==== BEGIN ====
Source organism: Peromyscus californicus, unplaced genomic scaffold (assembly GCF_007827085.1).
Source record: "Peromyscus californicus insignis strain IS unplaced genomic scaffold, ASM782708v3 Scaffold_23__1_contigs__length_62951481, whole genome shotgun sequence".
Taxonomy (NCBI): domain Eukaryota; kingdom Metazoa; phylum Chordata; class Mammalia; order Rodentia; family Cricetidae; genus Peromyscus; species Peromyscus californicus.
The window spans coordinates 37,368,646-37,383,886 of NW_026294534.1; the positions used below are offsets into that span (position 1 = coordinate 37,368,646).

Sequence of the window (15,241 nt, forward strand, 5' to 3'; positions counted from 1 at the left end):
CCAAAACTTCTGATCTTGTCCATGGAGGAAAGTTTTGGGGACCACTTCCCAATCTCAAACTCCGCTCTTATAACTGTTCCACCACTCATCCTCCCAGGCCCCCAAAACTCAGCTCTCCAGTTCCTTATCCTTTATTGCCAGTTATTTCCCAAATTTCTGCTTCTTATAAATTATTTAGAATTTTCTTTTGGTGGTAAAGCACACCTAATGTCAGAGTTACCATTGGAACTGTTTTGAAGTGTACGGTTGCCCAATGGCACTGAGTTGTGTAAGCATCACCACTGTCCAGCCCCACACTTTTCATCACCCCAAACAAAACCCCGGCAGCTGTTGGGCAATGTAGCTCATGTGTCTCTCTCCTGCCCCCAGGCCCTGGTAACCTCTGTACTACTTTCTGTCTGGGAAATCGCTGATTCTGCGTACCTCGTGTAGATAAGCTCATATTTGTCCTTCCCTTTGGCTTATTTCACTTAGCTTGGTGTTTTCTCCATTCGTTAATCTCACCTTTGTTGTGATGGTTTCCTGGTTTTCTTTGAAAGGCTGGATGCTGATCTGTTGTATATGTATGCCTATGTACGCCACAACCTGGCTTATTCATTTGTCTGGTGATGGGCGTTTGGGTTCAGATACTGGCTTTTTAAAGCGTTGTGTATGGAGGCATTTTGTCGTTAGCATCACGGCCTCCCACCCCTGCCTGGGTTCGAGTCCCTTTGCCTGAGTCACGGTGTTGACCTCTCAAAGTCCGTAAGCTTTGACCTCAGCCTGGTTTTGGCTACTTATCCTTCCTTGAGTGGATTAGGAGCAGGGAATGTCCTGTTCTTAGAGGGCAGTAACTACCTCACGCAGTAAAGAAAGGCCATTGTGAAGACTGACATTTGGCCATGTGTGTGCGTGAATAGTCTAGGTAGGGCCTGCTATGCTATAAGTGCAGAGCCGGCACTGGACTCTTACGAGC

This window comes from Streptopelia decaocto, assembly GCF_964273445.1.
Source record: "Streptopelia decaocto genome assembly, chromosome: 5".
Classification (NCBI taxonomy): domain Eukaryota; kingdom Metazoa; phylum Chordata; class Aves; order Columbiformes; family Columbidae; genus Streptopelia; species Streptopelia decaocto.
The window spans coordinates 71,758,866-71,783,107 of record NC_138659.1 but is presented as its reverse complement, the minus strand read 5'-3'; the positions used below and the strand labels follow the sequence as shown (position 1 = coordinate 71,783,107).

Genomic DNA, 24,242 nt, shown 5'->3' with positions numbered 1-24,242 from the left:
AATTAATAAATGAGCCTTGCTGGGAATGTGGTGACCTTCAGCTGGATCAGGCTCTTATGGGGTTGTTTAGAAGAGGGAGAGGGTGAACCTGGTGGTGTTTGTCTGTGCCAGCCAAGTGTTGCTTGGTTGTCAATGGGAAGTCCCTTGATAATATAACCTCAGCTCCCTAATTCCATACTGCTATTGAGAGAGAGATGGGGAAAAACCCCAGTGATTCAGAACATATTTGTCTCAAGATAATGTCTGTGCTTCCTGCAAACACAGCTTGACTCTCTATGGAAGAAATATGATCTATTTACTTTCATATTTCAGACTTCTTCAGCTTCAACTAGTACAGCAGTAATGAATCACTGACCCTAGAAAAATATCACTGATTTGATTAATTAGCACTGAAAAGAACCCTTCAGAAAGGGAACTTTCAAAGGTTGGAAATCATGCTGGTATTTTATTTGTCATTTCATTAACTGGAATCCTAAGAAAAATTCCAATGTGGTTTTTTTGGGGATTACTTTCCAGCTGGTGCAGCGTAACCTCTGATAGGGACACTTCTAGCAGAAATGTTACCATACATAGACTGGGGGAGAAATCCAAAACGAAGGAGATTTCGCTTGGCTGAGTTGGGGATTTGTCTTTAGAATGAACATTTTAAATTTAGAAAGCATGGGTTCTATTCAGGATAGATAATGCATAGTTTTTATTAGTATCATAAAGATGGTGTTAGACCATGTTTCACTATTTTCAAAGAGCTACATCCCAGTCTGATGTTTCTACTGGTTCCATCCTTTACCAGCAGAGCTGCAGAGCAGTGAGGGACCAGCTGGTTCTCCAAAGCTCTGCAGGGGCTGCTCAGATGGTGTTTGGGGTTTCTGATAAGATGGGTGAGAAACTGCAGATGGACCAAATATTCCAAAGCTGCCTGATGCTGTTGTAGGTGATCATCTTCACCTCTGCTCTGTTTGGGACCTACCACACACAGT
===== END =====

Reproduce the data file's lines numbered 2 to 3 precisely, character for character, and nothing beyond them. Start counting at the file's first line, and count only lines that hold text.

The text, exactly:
Source record: "Peromyscus californicus insignis strain IS unplaced genomic scaffold, ASM782708v3 Scaffold_23__1_contigs__length_62951481, whole genome shotgun sequence".
Taxonomy (NCBI): domain Eukaryota; kingdom Metazoa; phylum Chordata; class Mammalia; order Rodentia; family Cricetidae; genus Peromyscus; species Peromyscus californicus.